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A Tale of Pessimistic Optimism

Alan Rooks
By Alan Rooks Editor in Chief, Manufacturing Engineering

First the good news, then the bad news. Then some more good news.

First off, manufacturing is booming. The Institute for Supply Management (ISM) said its index of national factory activity jumped to 64.7 in March from 60.8 in February—the highest level since December 1983.

Nearly 75 percent of manufacturers and distributors are optimistic about their business prospects in the next six months, according to the April Sikich Industry Pulse Report on manufacturing and distribution. More than half of the respondents are looking to expand their workforce in the next six months.

Now the bad news.

There are 700,000 unfilled jobs in manufacturing in the U.S., up from 500,000 before the pandemic, according to the National Association of Manufacturers. And as many as 2.1 million manufacturing jobs will be unfilled through 2030, according to a study by Deloitte and The Manufacturing Institute. The report warned that the worker shortage will hurt revenue and production, and could cost the U.S. economy $1 trillion by 2030. Manufacturers say it is 36 percent harder to find talent today than in 2018, even though the unemployment rate is much higher today.

Now, another dose of good news.

Manufacturers are responding to the skills gap in many different ways. This issue of Manufacturing Engineering explores several of the ways that manufacturers are developing new talent, working with schools to attract and retain young workers, changing the way apprenticeships are administered and more. Here are some highlights:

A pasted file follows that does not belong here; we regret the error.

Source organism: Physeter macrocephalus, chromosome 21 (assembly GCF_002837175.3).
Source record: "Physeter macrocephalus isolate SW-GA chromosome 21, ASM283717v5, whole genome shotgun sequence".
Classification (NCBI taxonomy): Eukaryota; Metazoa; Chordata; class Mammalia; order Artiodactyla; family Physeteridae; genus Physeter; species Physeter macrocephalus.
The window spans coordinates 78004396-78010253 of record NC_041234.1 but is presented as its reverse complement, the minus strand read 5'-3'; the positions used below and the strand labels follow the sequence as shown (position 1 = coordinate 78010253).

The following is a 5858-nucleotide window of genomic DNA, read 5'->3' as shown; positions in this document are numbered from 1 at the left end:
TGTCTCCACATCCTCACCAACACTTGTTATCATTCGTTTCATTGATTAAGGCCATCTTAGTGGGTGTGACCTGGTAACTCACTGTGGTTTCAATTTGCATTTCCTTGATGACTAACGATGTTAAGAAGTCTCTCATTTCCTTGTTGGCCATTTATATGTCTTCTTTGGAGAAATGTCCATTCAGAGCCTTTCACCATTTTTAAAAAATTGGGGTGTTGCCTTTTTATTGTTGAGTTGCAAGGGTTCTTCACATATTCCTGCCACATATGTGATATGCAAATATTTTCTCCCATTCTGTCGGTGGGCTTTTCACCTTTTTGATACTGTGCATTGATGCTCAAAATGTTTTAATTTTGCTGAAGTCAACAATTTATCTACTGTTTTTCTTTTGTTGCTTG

In our lead feature on page 38, “Building the Next-Gen Manufacturing Workforce,” we feature commentary from workforce experts on creative strategies to maintain and strengthen the manufacturing workforce. Another feature, “PRIME Pathways to Developing Talent” on page 46, looks at how the Saginaw (Michigan) Independent School District built a unique partnership that is helping students learn manufacturing skills that can translate into job offers.

In his column on page 16, Harry Moser of the Reshoring Initiative explains that while reshoring manufacturing jobs to the U.S. is on the rise, the workforce will need comprehensive training and corresponding skills.

On page 78, our new column, “Workforce Lessons,” explores how Component Repair Technologies is partnering with Tooling U-SME to expand the capabilities of its workforce.

Matthew Winslow of Davis Technical College notes on page 12 that his school’s partnership with Renishaw is helping to teach metrology skills.

And finally, in “Viewpoints” on page 80, Montez King, executive director of NIMS, makes the case for revamping the definitions of apprenticeships to modernize them and make them more relevant to today’s manufacturing jobs.

So, is the skills gap glass half empty or half full? The manufacturing professionals working to build the next-gen workforce would probably say they are just focused on refilling that glass.

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